Q&A with Sen. Rick Santorum on new session in Congress
Here are responses that Sen. Rick Santorum, R-Pa., provided yesterday about a range of issues that he and
Congress are grappling with as the new session begins in Washington:
Q: Did House Ways and Means Chairman Bill Thomas, R-Calif., reshape the Social Security debate by suggesting
that Congress should consider simultaneously any changes needed for both the Social Security system and the tax code, and
that President Bush should broaden the Social Security debate beyond recommending creation of personal accounts for younger
workers to encourage a bipartisan solution?
A: "I don't think it's harmful to look at the options. Thomas' basic tenet, I believe, is that it's going
to be very difficult to get agreement in four corners of Social Security statute -- and that we have to bring in other things
to provide the tools we need to get this accomplished. ... I'm not convinced that the tax code is the right addition to this
[debate]. ... I think that's potentially biting off more than anyone could possibly chew. But I do believe looking at the
broader picture of retirement security ... is an appropriate thing to discuss within the context of Social Security. And there
may be some things we can look at that sort of can cross-pollinate, that can make personal accounts more palatable to the
Q: Is there more of a chance that Congress will pass the 'Marriage Protection Amendment' this session? (The
measure died last session. If Congress can pass it and three-fourths of state legislatures eventually ratify it, it would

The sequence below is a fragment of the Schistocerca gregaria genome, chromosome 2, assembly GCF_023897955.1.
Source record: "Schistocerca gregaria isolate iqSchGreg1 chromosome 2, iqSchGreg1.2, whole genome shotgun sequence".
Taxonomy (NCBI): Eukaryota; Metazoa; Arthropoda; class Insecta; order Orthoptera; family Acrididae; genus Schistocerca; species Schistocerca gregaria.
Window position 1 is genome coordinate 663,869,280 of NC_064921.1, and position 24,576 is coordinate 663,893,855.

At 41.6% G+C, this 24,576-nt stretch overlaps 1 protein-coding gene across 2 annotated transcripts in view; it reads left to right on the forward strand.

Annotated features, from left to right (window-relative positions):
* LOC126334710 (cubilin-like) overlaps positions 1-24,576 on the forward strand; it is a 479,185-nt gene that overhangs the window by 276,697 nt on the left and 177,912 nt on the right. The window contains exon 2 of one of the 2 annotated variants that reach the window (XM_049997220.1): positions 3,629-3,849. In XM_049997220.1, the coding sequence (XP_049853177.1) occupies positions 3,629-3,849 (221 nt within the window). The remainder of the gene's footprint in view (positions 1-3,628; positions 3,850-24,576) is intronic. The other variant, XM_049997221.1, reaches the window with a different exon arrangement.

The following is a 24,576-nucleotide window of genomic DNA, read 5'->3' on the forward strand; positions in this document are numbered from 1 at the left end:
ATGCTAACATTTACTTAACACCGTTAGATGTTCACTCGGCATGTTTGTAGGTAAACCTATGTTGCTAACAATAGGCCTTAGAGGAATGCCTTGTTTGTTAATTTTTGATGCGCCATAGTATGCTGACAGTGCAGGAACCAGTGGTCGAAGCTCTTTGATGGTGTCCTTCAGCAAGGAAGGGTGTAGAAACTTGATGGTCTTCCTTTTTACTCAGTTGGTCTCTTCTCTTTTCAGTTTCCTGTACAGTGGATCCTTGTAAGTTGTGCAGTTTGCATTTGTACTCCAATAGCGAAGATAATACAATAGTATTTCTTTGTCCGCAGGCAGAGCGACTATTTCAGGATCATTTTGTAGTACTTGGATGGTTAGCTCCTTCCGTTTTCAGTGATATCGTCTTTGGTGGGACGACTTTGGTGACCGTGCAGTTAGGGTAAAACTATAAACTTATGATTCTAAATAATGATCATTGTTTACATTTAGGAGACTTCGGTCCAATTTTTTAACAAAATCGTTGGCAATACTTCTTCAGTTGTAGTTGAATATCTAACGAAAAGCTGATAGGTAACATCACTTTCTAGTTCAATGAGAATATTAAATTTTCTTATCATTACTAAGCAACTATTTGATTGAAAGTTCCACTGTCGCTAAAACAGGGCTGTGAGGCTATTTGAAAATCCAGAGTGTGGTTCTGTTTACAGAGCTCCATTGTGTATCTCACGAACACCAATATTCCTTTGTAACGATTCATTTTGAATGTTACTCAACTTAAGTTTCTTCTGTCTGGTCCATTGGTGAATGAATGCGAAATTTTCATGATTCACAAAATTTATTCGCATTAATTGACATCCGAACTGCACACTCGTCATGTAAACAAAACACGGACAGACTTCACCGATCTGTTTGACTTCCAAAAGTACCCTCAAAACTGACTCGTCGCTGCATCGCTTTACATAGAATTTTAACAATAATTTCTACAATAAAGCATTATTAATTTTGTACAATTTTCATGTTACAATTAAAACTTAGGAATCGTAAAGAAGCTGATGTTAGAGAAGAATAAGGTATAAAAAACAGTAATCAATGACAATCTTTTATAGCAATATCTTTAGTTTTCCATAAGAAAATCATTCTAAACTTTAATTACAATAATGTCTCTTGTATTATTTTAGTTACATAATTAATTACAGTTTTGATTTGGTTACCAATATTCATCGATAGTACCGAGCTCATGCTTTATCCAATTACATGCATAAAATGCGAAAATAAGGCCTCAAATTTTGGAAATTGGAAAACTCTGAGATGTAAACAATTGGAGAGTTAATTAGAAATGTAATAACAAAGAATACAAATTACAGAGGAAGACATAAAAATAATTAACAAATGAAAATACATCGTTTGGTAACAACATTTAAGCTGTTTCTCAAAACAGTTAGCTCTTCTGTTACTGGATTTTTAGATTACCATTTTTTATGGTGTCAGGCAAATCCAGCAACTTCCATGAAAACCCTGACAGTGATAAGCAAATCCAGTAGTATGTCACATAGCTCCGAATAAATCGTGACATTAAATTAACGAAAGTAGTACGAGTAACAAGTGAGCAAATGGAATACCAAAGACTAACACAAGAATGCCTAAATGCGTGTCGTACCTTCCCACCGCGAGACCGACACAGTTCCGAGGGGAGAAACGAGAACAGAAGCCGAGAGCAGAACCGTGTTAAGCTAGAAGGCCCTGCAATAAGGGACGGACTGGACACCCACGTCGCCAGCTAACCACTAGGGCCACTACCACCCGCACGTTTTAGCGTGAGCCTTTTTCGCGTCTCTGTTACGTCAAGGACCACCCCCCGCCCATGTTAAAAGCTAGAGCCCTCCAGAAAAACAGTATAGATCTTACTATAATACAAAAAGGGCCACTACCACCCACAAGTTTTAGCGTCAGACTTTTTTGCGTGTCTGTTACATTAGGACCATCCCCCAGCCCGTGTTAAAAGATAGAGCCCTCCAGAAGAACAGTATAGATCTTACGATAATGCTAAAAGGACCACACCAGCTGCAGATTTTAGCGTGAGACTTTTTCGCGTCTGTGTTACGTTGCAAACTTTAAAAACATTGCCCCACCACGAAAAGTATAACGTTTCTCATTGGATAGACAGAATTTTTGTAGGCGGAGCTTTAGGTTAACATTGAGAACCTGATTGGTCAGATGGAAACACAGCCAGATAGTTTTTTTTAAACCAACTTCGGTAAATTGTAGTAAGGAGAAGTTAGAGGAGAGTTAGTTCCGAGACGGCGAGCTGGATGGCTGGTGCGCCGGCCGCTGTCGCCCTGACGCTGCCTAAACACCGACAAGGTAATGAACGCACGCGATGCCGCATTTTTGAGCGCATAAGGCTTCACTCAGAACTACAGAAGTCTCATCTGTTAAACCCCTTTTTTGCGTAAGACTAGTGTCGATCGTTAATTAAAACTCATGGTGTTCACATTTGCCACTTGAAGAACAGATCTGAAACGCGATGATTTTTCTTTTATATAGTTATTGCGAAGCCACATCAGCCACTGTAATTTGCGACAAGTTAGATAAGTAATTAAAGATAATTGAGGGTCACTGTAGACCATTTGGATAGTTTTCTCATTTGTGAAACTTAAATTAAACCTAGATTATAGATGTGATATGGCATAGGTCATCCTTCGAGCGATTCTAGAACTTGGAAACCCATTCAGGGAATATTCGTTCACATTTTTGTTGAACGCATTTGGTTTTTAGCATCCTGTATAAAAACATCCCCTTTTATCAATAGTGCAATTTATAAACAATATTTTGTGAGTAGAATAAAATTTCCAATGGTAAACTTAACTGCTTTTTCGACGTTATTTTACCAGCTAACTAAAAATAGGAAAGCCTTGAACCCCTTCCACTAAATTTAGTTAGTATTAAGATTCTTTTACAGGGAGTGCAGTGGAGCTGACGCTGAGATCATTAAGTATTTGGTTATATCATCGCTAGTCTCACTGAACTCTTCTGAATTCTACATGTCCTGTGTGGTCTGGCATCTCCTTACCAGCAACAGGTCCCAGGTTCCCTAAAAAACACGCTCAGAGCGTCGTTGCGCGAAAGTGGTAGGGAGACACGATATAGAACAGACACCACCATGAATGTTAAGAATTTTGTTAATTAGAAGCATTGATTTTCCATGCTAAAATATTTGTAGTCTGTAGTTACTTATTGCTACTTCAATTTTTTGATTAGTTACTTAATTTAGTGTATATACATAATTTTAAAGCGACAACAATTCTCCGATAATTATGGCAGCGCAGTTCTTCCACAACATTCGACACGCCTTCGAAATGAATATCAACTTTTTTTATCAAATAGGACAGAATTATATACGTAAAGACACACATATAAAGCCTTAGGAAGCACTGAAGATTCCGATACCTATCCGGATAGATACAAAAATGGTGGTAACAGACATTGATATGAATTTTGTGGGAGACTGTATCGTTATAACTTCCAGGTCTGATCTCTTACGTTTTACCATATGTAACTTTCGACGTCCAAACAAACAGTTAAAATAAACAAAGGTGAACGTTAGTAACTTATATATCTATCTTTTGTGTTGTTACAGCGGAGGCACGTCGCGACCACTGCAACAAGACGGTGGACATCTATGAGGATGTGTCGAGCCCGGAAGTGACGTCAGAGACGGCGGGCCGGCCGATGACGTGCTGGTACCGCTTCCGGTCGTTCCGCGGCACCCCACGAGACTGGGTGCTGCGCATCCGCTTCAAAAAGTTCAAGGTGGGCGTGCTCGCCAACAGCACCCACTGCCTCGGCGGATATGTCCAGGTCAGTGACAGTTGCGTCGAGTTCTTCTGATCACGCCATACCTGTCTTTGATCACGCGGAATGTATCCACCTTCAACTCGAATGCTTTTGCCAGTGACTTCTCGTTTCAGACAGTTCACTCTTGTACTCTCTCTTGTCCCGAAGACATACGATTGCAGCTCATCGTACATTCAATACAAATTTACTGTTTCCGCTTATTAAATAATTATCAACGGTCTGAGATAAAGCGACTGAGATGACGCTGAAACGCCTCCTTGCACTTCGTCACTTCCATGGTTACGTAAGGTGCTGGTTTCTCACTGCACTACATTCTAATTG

amend the U.S. Constitution to define marriage as a union between a man and a woman.) And why is it better to pass the amendment
rather than leaving the matter to the states?
A: "We [proponents of the amendment] are certainly going to be stronger. ... This is an issue that is not
going to go away. ... You can wait and let the judiciary decide this issue of amending our Constitution, or you do what our
Founders intended, which is have the Constitution amended by the people, not the courts. ... Marriage and families are foundational
institutions of our society, and you can't have that foundational institution be different things in different states. It's
far too disruptive."
Q: Do you have the votes to pass the Child Custody Protection Act? (This act would make it a crime to take
a minor child across state lines for an abortion to avoid parental consent laws in her home state.)
A: "Do we have 60 [supporters needed to defeat a Democratic filibuster blocking a vote]? I don't know. But
I think we clearly have a majority. ... Government needs to be friendlier to parents. For a long time, government was on the
side of families, was on the side of parents; culture was on the side of families, education was on the side of families.
... Now, almost every institution of society is out there promoting values and doing things that most mothers and fathers
do not want to see promoted to their children. Government, unfortunately, is one of them. We should be on the side that says
we're going to stand on the side of parents."
Q: Do you have any misgivings about your decision to support fellow Pennsylvania Sen. Arlen Specter's bid
to become Senate Judiciary Chairman?
A: "I still believe I did the right thing. ... I talk to Arlen all the time. I know how he's going to behave
as Chairman of the Judiciary Committee. I have a lot of confidence he's going to be fair. ... As long as he does what he said
throughout the course of his campaign -- which is to report the president's nominees out and make sure that legislation that's
a priority for the [Republican] Conference gets reported to the floor, I'm happy. That doesn't mean he can't put his imprimatur
on things, doesn't mean he can't say what he wants to say. As long as the actions are good, I'm fine."
Q: Will the president assist your 2006 re-election campaign?
A: "I'll have him in [to Pennsylvania] to help me raise some [campaign] money, which I think is the best thing
he can do for me is help in that regard. I'll run on my record."
By Maeve Reston, Pittsburgh Post-Gazette, Jan 26, 2005
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